Summer is quickly approaching and with that comes the occasional over-baked skin. Sunburn is a type of inflammation, and diet has a tremendous impact on inflammation in the body, and a large part of natural sun protection is eating an anti-inflammatory diet. Research shows that a combination of oral and topical sunscreen is the best approach for achieving a radiant glow.
Skin regeneration requires healthy nutrients throughout life, and in increased amounts under certain conditions such as exposure to free radicals and UV radiation. We need to ingest these compounds in the right amounts in order to nourish and protect the skin. (Higher intakes of Vitamin C and linoleic acid are associated with better skin-aging appearance.)
— Healthy fats: avocados and almonds
— Vitamin E: wheat germ, nuts, seeds and green leafy vegetables
— Vitamin A: sweet potatoes, carrots and liver
— Vitamin C: bell peppers, broccoli and citrus fruits
The best way to ensure that you’re getting the right amount of antioxidants and vitamins is to eat a rainbow of fruits and vegetables every day. You know: Five to seven servings of colorful plants per day, which will help prevent your skin from aging and boost overall health.
The human body is amazing in its ability to adapt and protect. There is a constant battle being fought against foreign invaders and harmful toxins, which we are usually unaware of. Our skin is the largest organ in our immune defense system and is our first line of defense.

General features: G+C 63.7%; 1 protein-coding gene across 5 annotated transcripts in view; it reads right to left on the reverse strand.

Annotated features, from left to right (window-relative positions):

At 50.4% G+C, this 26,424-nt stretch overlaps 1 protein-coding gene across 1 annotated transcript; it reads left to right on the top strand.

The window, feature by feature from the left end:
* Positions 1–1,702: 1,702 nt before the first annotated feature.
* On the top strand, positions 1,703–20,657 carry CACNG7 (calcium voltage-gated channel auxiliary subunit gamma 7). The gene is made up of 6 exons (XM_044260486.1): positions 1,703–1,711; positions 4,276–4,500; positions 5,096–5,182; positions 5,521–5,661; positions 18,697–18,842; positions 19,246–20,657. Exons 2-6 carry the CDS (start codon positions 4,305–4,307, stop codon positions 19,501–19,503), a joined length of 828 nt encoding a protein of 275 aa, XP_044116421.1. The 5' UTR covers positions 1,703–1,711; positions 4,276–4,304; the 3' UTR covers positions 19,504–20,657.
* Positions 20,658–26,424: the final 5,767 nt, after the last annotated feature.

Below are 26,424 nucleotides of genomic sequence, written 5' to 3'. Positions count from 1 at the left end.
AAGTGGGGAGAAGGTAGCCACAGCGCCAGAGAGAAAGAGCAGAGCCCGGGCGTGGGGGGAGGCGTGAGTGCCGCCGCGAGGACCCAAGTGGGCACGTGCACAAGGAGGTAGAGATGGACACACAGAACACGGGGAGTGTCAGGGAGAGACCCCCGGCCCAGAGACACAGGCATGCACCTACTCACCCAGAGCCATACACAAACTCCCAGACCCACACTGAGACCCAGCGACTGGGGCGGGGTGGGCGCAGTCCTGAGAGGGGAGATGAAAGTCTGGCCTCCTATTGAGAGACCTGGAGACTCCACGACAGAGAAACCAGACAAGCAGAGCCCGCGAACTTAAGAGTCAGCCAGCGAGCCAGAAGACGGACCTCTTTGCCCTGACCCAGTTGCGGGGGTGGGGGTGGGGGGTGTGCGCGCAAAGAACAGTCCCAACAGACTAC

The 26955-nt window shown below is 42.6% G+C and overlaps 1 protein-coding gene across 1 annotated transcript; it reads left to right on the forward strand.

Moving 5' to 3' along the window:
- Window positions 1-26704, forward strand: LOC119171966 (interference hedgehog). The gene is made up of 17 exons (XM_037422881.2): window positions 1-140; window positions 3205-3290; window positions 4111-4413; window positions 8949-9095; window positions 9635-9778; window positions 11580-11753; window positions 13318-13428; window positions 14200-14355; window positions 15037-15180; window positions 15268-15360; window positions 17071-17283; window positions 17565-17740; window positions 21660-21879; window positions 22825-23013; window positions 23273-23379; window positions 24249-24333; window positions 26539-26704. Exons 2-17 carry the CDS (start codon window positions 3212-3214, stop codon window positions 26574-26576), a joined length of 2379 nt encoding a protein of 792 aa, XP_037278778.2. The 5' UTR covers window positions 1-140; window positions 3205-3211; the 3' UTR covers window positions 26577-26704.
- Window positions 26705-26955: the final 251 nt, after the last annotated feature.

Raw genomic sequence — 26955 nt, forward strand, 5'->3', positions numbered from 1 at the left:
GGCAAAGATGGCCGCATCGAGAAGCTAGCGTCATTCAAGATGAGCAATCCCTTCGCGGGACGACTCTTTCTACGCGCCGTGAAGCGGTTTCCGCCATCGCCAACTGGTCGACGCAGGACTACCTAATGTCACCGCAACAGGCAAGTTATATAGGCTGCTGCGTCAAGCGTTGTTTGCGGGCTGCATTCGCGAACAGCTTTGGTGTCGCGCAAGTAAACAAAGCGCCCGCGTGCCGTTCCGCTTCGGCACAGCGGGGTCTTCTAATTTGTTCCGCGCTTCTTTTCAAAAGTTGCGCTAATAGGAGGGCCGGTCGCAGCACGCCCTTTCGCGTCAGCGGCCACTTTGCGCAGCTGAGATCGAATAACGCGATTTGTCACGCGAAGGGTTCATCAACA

The two main types of damage from the sun are UVA and UVB radiation.
UVB affects mainly the epidermis, the thin outer layer of the skin and is responsible for sunburn. It also contributes to immune suppression, premature skin aging and skin cancer.
UVA penetrates the skin deeper to where our collagen actually lives.
We all know that we need to apply sunscreen before going out in the sun to prevent sunburn, but did you know that we can increase our skin’s SPF factor by eating certain foods?
The key ones are:
— Carotenoids, natural pigments found in fruits and vegetables, such as sweet potatoes, spinach and carrots.
— Lycopene, the red pigmentation found in veggies and fruits like tomato paste and watermelon.
— Lutein, phytochemical that filters potentially damaging light. It’s found in dark green leafy veggies like spinach and kale
It’s important to note that the most potent form of lycopene comes from cooked tomatoes that have been prepared with olive oil. Absorption of lycopene from cooked tomato paste is 3.8 times that from fresh tomato. The olive oil increases serum lycopene, acting as a “transport” vehicle.
In addition to eating skin supporting foods, sunscreen is still important to apply. The Environmental Working Group (EWG) offers a complete guide on the most effective sunscreens, both for our bodies and the oceans where chemicals can influence the destruction of marine life. http://www.ewg.org/sunscreen
Summer Green Soup with Avocado and Cilantro
Most of these skin-loving ingredients are available now at the farmers’ markets. Choose organic whenever possible.
1 small zucchini, chopped
2 stalks celery, chopped
2 cups raw spinach
1/4 cup fresh parsley
1/2 cup fresh cilantro
2 slices green pepper
1/8 cup raw onion, chopped
1 small clove garlic
1/4 cup raw almonds, preferably soaked over night and rinsed
1/4 tsp sea salt to taste
1 1/2 cups filtered water
Juice of 1/2 to 1 lime or lemon
1 small watermelon radish for garnish, diced small
Place all the ingredients in the blender, except the sea salt, and process to desired consistency and warmth if you have a Vitamix. If you have a regular blender, you may pour into a sauce pan and gently warm over low heat until just warm enough to enjoy but not hot.
Adjust seasoning further with sea salt to your liking and add a squeeze of lime juice to brighten the flavor. Garnish with diced radish for a beautiful and crunchy addition.